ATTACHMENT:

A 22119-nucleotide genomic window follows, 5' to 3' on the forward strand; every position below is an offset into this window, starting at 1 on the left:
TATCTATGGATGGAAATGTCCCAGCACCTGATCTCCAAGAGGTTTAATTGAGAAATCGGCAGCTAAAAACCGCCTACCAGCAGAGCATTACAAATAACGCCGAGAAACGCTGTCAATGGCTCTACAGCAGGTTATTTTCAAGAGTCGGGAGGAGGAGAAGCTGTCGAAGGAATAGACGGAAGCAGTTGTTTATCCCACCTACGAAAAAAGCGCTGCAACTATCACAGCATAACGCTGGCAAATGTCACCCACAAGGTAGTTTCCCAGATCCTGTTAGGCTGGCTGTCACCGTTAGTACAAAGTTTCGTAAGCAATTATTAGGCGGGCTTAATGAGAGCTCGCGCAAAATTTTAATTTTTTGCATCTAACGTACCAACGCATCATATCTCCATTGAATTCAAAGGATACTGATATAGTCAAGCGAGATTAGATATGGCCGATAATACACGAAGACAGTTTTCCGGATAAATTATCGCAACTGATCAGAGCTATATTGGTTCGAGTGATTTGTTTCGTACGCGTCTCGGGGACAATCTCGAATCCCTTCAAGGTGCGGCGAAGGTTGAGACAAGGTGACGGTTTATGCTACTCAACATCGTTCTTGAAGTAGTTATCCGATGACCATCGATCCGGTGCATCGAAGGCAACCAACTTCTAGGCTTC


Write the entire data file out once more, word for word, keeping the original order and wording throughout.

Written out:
A 22119-nucleotide genomic window follows, 5' to 3' on the forward strand; every position below is an offset into this window, starting at 1 on the left:
TATCTATGGATGGAAATGTCCCAGCACCTGATCTCCAAGAGGTTTAATTGAGAAATCGGCAGCTAAAAACCGCCTACCAGCAGAGCATTACAAATAACGCCGAGAAACGCTGTCAATGGCTCTACAGCAGGTTATTTTCAAGAGTCGGGAGGAGGAGAAGCTGTCGAAGGAATAGACGGAAGCAGTTGTTTATCCCACCTACGAAAAAAGCGCTGCAACTATCACAGCATAACGCTGGCAAATGTCACCCACAAGGTAGTTTCCCAGATCCTGTTAGGCTGGCTGTCACCGTTAGTACAAAGTTTCGTAAGCAATTATTAGGCGGGCTTAATGAGAGCTCGCGCAAAATTTTAATTTTTTGCATCTAACGTACCAACGCATCATATCTCCATTGAATTCAAAGGATACTGATATAGTCAAGCGAGATTAGATATGGCCGATAATACACGAAGACAGTTTTCCGGATAAATTATCGCAACTGATCAGAGCTATATTGGTTCGAGTGATTTGTTTCGTACGCGTCTCGGGGACAATCTCGAATCCCTTCAAGGTGCGGCGAAGGTTGAGACAAGGTGACGGTTTATGCTACTCAACATCGTTCTTGAAGTAGTTATCCGATGACCATCGATCCGGTGCATCGAAGGCAACCAACTTCTAGGCTTC